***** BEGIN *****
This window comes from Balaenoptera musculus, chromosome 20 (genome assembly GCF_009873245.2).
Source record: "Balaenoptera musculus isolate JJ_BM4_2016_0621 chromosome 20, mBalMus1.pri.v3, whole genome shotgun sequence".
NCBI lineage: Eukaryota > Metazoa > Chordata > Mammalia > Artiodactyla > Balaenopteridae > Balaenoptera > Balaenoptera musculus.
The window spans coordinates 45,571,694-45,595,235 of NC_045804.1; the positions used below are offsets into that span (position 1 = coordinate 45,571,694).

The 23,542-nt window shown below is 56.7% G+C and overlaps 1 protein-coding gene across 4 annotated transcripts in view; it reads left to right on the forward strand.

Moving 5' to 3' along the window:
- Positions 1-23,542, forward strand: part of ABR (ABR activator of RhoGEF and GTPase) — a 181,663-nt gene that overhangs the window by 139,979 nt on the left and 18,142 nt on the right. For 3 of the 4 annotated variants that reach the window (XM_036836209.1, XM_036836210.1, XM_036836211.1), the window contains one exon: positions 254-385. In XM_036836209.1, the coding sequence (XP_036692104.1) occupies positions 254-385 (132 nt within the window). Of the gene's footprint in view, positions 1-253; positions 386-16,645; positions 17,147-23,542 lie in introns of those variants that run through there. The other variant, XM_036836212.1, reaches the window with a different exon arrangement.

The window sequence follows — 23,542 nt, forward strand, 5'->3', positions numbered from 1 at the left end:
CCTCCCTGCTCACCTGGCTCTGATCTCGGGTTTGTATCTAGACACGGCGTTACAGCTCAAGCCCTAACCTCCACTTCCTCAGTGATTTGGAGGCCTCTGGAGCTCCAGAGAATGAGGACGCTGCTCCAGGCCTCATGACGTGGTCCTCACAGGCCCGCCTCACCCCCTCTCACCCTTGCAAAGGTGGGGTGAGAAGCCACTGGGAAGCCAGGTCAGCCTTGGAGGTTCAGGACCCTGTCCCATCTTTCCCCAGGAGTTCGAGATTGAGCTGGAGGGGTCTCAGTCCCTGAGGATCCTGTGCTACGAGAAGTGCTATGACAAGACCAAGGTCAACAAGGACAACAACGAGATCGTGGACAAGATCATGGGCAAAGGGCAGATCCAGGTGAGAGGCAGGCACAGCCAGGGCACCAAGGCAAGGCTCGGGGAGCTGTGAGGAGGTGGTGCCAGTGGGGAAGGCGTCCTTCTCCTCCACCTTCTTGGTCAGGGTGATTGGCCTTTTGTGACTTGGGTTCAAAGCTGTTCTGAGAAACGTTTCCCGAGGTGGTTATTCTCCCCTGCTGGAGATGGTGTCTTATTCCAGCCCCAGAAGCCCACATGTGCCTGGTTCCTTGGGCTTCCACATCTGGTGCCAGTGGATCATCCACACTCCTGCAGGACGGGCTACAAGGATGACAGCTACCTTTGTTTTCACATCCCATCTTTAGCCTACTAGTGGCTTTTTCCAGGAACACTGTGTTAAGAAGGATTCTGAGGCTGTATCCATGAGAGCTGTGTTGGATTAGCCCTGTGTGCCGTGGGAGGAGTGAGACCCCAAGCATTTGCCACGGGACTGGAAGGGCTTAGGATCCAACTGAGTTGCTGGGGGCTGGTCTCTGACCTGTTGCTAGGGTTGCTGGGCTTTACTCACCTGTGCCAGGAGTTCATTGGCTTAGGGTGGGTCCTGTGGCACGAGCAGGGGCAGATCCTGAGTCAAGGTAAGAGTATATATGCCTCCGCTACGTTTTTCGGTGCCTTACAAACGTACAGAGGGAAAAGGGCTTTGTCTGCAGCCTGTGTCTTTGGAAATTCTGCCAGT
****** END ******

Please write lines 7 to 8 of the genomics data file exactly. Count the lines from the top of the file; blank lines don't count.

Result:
- Positions 1-23,542, forward strand: part of ABR (ABR activator of RhoGEF and GTPase) — a 181,663-nt gene that overhangs the window by 139,979 nt on the left and 18,142 nt on the right. For 3 of the 4 annotated variants that reach the window (XM_036836209.1, XM_036836210.1, XM_036836211.1), the window contains one exon: positions 254-385. In XM_036836209.1, the coding sequence (XP_036692104.1) occupies positions 254-385 (132 nt within the window). Of the gene's footprint in view, positions 1-253; positions 386-16,645; positions 17,147-23,542 lie in introns of those variants that run through there. The other variant, XM_036836212.1, reaches the window with a different exon arrangement.

The window sequence follows — 23,542 nt, forward strand, 5'->3', positions numbered from 1 at the left end: